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Presentation drawing and working drawing for the entrance screen, as executed, c. February 1794 (2)


In February 1794 Soane sent working drawings for the entrance screen to Henry Provis.

The executed design was close to drawings 21 and 22 but without, for example the columns in antis. In the drawings, the round-headed gate is flanked by gabled gatehouses with windows framed by three-quarters fluted Greek (baseless) Doric columns. The front is faced with apsidal alcoves. Both the presentation and working drawings are dimensioned, showing lodges that are 16 feet 9 inches square and both containing a single room heated by a chimney-piece, lit by three windows and measuring 13 feet 9 inches by 12 feet.

The screen was built as an entrance to the west end of the estate. Drawing 22 specifies that part of the entablature is to be made of stone while some is built of timber. A cancelled inscription specifies brick for the gateway. By 1804 the building had already developed cracks in its central arch (D. Adshead, p. 97). It was demolished by H.E. Kendall in the mid-19th century.

'Mr Mitford' was William Mitford of Pitshill near Tillington, Sussex for whom, in March 1794, Soane provided several designs for alterations. A misunderstanding involving the builder led Soane to claim that he had destroyed the drawings. In fact, they are in the Soane Museum, floor plans dated 5 March 1794 (SM 46/3/8-9) and designs for the principal front (SM volume 68/1-4).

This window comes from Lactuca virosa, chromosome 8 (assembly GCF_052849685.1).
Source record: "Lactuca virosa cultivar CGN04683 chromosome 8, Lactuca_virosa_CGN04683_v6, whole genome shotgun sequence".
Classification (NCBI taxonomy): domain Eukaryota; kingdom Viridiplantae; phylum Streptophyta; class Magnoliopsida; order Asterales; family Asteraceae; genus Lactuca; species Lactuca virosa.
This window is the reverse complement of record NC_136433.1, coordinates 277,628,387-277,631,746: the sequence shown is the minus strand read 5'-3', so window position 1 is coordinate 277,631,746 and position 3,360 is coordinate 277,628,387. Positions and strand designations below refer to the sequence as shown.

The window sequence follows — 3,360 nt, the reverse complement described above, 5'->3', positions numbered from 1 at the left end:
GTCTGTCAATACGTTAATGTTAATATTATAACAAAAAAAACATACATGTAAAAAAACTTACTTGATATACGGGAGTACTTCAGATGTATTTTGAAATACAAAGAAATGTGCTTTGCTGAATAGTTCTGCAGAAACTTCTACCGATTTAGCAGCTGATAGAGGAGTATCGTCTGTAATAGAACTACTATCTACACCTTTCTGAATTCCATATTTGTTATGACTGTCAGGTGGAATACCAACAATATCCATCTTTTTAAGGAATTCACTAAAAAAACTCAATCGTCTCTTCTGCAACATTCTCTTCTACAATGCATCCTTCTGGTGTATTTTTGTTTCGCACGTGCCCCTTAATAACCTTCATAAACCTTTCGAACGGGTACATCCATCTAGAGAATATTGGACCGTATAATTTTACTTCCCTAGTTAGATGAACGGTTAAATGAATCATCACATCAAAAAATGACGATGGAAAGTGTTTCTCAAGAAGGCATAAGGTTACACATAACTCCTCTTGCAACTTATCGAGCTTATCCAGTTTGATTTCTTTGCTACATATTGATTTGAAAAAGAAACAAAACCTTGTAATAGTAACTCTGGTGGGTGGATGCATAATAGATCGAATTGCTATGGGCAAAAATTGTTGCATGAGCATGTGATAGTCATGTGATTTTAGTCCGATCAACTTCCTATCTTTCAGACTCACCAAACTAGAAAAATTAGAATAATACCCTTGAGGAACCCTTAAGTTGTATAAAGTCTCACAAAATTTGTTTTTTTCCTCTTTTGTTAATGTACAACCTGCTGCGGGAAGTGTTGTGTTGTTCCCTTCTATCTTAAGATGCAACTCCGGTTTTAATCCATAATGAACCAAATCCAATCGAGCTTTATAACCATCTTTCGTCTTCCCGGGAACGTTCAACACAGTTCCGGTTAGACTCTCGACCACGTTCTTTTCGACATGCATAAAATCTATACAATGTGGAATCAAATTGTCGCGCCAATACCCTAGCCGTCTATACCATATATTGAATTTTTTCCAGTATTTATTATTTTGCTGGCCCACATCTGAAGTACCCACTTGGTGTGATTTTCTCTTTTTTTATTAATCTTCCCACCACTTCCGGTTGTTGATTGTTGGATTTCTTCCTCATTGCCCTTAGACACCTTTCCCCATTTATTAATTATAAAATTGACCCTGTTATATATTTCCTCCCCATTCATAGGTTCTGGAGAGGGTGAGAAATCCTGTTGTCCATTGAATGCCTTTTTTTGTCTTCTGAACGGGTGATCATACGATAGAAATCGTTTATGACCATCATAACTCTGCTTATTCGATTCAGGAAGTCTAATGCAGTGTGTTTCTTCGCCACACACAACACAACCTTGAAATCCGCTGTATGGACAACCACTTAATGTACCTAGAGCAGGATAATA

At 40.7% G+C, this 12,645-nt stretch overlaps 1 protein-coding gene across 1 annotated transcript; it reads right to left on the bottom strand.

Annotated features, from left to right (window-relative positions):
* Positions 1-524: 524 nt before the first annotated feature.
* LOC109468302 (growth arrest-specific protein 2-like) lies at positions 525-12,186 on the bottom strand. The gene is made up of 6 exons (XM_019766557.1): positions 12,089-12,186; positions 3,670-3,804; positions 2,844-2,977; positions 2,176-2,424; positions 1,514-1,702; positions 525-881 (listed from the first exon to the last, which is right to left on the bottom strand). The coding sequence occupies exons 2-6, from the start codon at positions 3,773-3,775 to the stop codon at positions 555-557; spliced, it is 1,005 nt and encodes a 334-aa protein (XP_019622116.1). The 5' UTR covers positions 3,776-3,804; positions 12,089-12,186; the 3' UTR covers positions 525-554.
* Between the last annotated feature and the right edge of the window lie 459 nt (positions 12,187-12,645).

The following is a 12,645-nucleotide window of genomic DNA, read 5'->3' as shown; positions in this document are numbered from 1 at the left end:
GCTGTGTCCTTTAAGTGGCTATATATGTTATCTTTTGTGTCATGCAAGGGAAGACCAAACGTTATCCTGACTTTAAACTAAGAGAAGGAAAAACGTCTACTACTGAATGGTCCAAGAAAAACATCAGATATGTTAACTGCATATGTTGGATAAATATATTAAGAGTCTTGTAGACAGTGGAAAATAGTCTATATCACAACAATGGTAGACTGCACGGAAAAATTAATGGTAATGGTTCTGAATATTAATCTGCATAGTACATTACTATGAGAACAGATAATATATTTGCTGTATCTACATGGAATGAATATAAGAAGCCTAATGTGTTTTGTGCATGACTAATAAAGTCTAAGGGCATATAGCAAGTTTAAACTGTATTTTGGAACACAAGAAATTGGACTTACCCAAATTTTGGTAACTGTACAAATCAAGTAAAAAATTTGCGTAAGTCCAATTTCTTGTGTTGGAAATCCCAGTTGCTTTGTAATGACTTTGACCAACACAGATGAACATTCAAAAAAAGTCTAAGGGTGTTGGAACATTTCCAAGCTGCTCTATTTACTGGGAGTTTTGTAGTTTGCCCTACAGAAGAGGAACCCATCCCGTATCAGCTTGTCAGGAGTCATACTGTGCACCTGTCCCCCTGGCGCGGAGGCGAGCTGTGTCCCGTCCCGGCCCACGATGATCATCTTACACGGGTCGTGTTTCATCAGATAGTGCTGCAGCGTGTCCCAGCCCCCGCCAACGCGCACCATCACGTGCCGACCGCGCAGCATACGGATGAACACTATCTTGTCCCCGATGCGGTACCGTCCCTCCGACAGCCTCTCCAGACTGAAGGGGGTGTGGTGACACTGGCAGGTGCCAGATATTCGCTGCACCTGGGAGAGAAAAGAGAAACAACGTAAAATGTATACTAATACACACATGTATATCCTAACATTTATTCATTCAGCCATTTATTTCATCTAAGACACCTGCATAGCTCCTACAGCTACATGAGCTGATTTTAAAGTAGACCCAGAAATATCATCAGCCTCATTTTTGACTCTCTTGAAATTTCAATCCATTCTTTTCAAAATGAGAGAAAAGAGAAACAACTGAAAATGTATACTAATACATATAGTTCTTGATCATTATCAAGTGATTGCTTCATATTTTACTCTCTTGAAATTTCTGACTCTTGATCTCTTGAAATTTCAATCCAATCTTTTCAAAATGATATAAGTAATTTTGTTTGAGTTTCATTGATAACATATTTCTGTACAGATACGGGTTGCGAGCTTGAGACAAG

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Sir John Soane's collection includes some 30,000 architectural, design and topographical drawings which is a very important resource for scholars worldwide. His was the first architect’s collection to attempt to preserve the best in design for the architectural profession in the future, and it did so by assembling as exemplars surviving drawings by great Renaissance masters and by the leading architects in Britain in the 17th and 18th centuries and his near contemporaries such as Sir William Chambers, Robert Adam and George Dance the Younger. These drawings sit side by side with 9,000 drawings in Soane’s own hand or those of the pupils in his office, covering his early work as a student, his time in Italy and the drawings produced in the course of his architectural practice from 1780 until the 1830s.

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